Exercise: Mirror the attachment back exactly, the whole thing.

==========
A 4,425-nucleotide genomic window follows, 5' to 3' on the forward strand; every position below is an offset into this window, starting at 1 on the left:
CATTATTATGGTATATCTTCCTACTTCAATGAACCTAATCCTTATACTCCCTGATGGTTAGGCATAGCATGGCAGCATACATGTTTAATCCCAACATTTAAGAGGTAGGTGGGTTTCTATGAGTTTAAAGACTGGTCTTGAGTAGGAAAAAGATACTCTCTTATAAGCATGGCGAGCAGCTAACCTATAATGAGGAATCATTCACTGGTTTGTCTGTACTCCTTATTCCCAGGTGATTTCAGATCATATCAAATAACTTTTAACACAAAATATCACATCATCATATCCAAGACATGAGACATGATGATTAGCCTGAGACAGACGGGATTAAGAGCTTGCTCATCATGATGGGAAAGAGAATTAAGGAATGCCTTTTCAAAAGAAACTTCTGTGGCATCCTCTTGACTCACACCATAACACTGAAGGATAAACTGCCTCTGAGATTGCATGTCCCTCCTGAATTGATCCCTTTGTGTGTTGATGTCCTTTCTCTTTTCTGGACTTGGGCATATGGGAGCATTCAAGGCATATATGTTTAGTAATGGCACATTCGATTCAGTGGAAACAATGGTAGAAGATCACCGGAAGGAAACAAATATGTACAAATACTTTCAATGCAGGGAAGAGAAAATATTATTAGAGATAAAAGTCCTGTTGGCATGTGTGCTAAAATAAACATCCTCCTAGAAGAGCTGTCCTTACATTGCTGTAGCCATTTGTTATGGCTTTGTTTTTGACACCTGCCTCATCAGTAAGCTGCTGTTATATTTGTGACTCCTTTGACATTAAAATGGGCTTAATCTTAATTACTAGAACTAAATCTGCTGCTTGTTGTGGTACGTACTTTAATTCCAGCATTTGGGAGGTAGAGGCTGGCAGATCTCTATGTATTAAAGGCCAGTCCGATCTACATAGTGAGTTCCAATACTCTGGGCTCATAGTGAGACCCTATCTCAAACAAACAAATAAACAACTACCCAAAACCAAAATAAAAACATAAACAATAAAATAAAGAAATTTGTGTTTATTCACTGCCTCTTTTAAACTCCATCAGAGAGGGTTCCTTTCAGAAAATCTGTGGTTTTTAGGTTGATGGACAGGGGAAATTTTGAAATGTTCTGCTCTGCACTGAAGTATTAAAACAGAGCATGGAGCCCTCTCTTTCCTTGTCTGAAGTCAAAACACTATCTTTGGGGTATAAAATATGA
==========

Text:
A 4,425-nucleotide genomic window follows, 5' to 3' on the forward strand; every position below is an offset into this window, starting at 1 on the left:
CATTATTATGGTATATCTTCCTACTTCAATGAACCTAATCCTTATACTCCCTGATGGTTAGGCATAGCATGGCAGCATACATGTTTAATCCCAACATTTAAGAGGTAGGTGGGTTTCTATGAGTTTAAAGACTGGTCTTGAGTAGGAAAAAGATACTCTCTTATAAGCATGGCGAGCAGCTAACCTATAATGAGGAATCATTCACTGGTTTGTCTGTACTCCTTATTCCCAGGTGATTTCAGATCATATCAAATAACTTTTAACACAAAATATCACATCATCATATCCAAGACATGAGACATGATGATTAGCCTGAGACAGACGGGATTAAGAGCTTGCTCATCATGATGGGAAAGAGAATTAAGGAATGCCTTTTCAAAAGAAACTTCTGTGGCATCCTCTTGACTCACACCATAACACTGAAGGATAAACTGCCTCTGAGATTGCATGTCCCTCCTGAATTGATCCCTTTGTGTGTTGATGTCCTTTCTCTTTTCTGGACTTGGGCATATGGGAGCATTCAAGGCATATATGTTTAGTAATGGCACATTCGATTCAGTGGAAACAATGGTAGAAGATCACCGGAAGGAAACAAATATGTACAAATACTTTCAATGCAGGGAAGAGAAAATATTATTAGAGATAAAAGTCCTGTTGGCATGTGTGCTAAAATAAACATCCTCCTAGAAGAGCTGTCCTTACATTGCTGTAGCCATTTGTTATGGCTTTGTTTTTGACACCTGCCTCATCAGTAAGCTGCTGTTATATTTGTGACTCCTTTGACATTAAAATGGGCTTAATCTTAATTACTAGAACTAAATCTGCTGCTTGTTGTGGTACGTACTTTAATTCCAGCATTTGGGAGGTAGAGGCTGGCAGATCTCTATGTATTAAAGGCCAGTCCGATCTACATAGTGAGTTCCAATACTCTGGGCTCATAGTGAGACCCTATCTCAAACAAACAAATAAACAACTACCCAAAACCAAAATAAAAACATAAACAATAAAATAAAGAAATTTGTGTTTATTCACTGCCTCTTTTAAACTCCATCAGAGAGGGTTCCTTTCAGAAAATCTGTGGTTTTTAGGTTGATGGACAGGGGAAATTTTGAAATGTTCTGCTCTGCACTGAAGTATTAAAACAGAGCATGGAGCCCTCTCTTTCCTTGTCTGAAGTCAAAACACTATCTTTGGGGTATAAAATATGA